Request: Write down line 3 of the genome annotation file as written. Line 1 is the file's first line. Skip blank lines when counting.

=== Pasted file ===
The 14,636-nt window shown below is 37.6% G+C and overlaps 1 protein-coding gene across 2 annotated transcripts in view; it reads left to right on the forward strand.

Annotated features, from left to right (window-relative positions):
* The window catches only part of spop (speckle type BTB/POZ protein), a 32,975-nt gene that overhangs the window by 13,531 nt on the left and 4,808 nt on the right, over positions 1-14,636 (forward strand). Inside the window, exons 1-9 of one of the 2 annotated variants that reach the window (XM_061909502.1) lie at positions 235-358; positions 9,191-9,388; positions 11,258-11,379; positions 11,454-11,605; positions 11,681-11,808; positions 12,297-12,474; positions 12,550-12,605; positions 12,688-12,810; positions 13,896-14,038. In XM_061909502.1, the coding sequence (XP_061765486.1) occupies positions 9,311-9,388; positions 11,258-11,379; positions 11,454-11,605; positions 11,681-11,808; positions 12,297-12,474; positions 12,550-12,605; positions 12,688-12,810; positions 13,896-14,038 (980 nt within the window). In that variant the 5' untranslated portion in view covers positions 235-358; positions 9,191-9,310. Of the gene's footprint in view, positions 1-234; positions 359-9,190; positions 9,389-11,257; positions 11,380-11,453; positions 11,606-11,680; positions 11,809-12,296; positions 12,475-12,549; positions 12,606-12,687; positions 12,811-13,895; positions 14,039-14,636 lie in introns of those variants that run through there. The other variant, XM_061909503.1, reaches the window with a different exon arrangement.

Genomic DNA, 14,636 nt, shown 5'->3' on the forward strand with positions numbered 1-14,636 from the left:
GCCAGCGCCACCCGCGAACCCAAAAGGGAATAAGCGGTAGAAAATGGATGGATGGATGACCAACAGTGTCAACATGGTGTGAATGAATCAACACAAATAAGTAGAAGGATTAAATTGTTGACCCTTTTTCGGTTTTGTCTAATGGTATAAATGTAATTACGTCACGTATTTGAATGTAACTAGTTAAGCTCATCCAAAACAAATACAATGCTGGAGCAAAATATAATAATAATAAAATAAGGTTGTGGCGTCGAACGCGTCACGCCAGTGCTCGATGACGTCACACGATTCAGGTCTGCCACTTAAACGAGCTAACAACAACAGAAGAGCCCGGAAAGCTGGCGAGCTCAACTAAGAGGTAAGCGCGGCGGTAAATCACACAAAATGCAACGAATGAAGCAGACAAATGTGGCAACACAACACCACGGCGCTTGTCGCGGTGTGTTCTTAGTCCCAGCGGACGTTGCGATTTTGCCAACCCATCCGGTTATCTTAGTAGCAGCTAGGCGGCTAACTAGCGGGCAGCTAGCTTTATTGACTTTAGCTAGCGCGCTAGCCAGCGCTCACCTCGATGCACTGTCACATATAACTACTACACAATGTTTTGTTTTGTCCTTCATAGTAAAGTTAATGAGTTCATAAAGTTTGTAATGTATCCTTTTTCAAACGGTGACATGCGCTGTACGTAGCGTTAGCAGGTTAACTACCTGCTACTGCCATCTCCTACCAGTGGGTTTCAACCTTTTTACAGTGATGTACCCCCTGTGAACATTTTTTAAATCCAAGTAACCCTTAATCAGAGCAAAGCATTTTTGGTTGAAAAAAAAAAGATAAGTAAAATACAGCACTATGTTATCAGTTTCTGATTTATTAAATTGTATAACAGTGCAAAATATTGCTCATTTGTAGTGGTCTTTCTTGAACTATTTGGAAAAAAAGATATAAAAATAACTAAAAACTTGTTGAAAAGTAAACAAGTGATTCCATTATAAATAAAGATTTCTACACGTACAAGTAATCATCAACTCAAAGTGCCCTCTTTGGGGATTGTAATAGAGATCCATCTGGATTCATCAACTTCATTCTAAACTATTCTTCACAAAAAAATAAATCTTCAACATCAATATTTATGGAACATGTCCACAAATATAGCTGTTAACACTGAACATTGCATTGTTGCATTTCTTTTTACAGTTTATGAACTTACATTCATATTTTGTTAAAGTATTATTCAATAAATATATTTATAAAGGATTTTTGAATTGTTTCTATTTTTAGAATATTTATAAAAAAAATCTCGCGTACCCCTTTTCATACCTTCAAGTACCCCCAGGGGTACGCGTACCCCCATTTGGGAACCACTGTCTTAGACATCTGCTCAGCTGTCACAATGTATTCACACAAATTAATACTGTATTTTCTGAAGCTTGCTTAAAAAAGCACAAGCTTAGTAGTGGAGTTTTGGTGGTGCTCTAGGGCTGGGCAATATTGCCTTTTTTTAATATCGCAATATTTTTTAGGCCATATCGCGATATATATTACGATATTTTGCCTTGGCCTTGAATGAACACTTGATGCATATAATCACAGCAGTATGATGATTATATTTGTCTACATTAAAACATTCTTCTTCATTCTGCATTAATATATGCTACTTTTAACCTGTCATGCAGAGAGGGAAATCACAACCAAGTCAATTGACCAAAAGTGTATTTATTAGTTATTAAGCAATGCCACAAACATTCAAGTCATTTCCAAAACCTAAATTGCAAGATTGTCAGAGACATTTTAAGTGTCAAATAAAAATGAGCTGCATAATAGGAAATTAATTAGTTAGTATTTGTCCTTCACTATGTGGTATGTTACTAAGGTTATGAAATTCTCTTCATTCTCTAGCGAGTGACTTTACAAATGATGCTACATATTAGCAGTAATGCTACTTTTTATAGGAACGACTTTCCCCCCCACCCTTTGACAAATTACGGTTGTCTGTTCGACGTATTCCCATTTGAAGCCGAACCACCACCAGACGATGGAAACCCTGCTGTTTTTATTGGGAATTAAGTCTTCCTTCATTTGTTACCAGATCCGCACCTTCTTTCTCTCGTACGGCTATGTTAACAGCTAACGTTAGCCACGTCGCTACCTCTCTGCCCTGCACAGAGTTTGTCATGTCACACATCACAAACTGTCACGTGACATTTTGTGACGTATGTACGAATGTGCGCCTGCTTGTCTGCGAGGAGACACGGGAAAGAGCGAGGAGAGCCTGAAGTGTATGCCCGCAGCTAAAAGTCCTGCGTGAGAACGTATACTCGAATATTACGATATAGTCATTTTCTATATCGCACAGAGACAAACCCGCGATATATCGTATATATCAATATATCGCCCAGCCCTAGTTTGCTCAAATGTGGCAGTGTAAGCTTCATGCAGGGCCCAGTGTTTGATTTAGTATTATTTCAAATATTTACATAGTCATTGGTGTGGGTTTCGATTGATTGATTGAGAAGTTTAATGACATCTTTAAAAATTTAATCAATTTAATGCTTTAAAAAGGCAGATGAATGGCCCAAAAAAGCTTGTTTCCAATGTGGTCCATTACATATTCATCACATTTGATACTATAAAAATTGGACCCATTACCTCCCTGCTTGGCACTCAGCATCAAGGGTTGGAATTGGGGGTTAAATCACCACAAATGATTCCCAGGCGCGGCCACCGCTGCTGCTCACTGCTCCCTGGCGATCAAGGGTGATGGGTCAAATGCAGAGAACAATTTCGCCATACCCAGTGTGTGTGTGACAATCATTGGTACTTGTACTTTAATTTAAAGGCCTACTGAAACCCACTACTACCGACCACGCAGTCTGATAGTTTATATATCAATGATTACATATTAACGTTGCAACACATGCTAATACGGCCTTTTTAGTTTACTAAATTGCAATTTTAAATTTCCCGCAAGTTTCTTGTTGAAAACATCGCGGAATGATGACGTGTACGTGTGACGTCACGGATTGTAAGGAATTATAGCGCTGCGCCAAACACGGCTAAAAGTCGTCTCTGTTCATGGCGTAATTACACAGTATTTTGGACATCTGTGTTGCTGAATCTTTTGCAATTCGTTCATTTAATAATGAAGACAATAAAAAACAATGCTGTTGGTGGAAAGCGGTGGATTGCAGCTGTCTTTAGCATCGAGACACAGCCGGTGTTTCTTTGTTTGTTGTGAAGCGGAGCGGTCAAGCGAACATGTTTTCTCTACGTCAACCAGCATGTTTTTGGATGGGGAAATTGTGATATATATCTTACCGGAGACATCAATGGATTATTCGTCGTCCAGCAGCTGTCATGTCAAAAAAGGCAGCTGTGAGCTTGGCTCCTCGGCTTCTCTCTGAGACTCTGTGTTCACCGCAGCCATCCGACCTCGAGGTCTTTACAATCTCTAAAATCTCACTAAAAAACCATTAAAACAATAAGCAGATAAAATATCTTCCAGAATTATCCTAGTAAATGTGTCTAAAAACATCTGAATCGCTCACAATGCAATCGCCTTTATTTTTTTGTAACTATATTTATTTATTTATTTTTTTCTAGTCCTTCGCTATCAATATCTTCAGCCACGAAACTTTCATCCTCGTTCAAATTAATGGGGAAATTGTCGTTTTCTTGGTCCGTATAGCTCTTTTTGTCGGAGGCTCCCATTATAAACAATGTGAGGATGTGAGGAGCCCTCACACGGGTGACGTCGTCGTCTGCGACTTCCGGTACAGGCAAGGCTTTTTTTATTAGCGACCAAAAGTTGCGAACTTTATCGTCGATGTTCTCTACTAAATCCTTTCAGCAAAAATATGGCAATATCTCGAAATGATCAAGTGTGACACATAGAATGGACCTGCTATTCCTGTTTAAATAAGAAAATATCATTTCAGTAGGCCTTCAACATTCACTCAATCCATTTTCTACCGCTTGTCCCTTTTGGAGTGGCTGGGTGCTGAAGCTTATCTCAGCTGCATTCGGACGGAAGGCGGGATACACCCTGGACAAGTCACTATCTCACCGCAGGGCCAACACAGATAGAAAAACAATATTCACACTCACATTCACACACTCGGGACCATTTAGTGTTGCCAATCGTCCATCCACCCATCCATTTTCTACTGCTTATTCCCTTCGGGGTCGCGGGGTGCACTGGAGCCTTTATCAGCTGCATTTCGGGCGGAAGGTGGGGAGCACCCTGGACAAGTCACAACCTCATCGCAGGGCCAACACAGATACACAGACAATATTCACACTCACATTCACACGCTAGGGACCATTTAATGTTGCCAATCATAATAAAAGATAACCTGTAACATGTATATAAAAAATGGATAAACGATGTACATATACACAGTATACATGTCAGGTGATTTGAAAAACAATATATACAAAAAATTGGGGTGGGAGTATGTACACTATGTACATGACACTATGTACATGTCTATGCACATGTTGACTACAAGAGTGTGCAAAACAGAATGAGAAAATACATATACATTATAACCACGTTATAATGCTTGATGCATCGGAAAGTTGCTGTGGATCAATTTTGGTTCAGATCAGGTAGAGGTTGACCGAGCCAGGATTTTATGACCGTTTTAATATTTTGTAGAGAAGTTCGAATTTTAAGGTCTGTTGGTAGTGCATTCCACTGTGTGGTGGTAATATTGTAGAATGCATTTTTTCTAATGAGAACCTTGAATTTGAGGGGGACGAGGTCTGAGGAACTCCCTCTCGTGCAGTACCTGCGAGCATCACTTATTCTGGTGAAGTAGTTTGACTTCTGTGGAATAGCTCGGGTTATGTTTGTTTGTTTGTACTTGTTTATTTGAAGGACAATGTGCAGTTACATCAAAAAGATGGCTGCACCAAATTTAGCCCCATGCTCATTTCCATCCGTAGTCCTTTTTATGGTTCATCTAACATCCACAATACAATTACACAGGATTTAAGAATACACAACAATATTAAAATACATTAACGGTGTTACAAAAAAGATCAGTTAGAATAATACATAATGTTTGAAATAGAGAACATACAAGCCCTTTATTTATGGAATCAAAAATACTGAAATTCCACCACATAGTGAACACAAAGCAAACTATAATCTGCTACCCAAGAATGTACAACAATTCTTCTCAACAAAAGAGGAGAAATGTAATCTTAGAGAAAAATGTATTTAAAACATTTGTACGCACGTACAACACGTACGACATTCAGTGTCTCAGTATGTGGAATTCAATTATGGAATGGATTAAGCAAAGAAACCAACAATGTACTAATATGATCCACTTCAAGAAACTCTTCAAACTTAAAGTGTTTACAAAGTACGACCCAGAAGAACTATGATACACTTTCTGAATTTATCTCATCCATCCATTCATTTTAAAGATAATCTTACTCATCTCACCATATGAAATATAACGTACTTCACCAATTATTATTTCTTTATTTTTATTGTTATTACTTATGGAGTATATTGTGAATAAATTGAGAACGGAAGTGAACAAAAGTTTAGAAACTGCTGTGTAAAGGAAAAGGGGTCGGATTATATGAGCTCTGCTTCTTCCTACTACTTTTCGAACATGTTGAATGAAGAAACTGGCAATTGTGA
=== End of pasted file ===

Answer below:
* The window catches only part of spop (speckle type BTB/POZ protein), a 32,975-nt gene that overhangs the window by 13,531 nt on the left and 4,808 nt on the right, over positions 1-14,636 (forward strand). Inside the window, exons 1-9 of one of the 2 annotated variants that reach the window (XM_061909502.1) lie at positions 235-358; positions 9,191-9,388; positions 11,258-11,379; positions 11,454-11,605; positions 11,681-11,808; positions 12,297-12,474; positions 12,550-12,605; positions 12,688-12,810; positions 13,896-14,038. In XM_061909502.1, the coding sequence (XP_061765486.1) occupies positions 9,311-9,388; positions 11,258-11,379; positions 11,454-11,605; positions 11,681-11,808; positions 12,297-12,474; positions 12,550-12,605; positions 12,688-12,810; positions 13,896-14,038 (980 nt within the window). In that variant the 5' untranslated portion in view covers positions 235-358; positions 9,191-9,310. Of the gene's footprint in view, positions 1-234; positions 359-9,190; positions 9,389-11,257; positions 11,380-11,453; positions 11,606-11,680; positions 11,809-12,296; positions 12,475-12,549; positions 12,606-12,687; positions 12,811-13,895; positions 14,039-14,636 lie in introns of those variants that run through there. The other variant, XM_061909503.1, reaches the window with a different exon arrangement.